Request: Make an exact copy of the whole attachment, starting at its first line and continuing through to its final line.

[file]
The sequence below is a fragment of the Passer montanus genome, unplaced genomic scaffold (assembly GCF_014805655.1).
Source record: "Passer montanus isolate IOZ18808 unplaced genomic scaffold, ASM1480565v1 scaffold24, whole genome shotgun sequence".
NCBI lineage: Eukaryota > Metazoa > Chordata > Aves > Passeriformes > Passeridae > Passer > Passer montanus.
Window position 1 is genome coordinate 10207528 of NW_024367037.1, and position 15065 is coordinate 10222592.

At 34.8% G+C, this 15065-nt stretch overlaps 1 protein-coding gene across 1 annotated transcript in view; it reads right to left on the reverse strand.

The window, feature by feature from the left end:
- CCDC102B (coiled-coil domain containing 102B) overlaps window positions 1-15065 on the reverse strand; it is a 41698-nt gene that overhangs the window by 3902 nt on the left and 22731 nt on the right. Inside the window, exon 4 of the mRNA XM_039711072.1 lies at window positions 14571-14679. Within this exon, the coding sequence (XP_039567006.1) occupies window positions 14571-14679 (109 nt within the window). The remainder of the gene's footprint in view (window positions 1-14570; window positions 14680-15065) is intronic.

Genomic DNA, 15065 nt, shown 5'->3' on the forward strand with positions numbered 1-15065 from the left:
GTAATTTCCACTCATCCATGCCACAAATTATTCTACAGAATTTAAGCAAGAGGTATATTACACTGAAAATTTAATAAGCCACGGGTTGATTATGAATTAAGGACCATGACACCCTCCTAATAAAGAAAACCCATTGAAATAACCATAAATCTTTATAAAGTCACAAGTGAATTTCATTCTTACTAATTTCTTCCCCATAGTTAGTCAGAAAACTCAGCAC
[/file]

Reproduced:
The sequence below is a fragment of the Passer montanus genome, unplaced genomic scaffold (assembly GCF_014805655.1).
Source record: "Passer montanus isolate IOZ18808 unplaced genomic scaffold, ASM1480565v1 scaffold24, whole genome shotgun sequence".
NCBI lineage: Eukaryota > Metazoa > Chordata > Aves > Passeriformes > Passeridae > Passer > Passer montanus.
Window position 1 is genome coordinate 10207528 of NW_024367037.1, and position 15065 is coordinate 10222592.

At 34.8% G+C, this 15065-nt stretch overlaps 1 protein-coding gene across 1 annotated transcript in view; it reads right to left on the reverse strand.

The window, feature by feature from the left end:
- CCDC102B (coiled-coil domain containing 102B) overlaps window positions 1-15065 on the reverse strand; it is a 41698-nt gene that overhangs the window by 3902 nt on the left and 22731 nt on the right. Inside the window, exon 4 of the mRNA XM_039711072.1 lies at window positions 14571-14679. Within this exon, the coding sequence (XP_039567006.1) occupies window positions 14571-14679 (109 nt within the window). The remainder of the gene's footprint in view (window positions 1-14570; window positions 14680-15065) is intronic.

Genomic DNA, 15065 nt, shown 5'->3' on the forward strand with positions numbered 1-15065 from the left:
GTAATTTCCACTCATCCATGCCACAAATTATTCTACAGAATTTAAGCAAGAGGTATATTACACTGAAAATTTAATAAGCCACGGGTTGATTATGAATTAAGGACCATGACACCCTCCTAATAAAGAAAACCCATTGAAATAACCATAAATCTTTATAAAGTCACAAGTGAATTTCATTCTTACTAATTTCTTCCCCATAGTTAGTCAGAAAACTCAGCAC